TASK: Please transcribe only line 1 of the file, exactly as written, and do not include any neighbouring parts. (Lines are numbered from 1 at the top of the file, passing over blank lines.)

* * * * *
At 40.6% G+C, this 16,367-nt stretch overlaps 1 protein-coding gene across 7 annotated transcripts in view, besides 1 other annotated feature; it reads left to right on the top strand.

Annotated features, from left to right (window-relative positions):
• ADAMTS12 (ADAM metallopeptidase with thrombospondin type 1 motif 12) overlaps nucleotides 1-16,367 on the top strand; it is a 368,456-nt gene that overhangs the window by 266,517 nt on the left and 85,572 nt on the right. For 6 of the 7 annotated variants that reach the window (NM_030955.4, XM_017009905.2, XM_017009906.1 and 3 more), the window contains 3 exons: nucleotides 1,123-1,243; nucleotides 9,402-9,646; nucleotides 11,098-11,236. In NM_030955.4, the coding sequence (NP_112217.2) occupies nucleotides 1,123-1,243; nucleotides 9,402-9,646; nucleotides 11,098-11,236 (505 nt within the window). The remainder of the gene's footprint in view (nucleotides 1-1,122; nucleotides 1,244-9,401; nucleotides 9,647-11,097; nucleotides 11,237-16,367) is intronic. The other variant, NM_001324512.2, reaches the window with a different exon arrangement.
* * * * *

At 40.6% G+C, this 16,367-nt stretch overlaps 1 protein-coding gene across 7 annotated transcripts in view, besides 1 other annotated feature; it reads left to right on the top strand.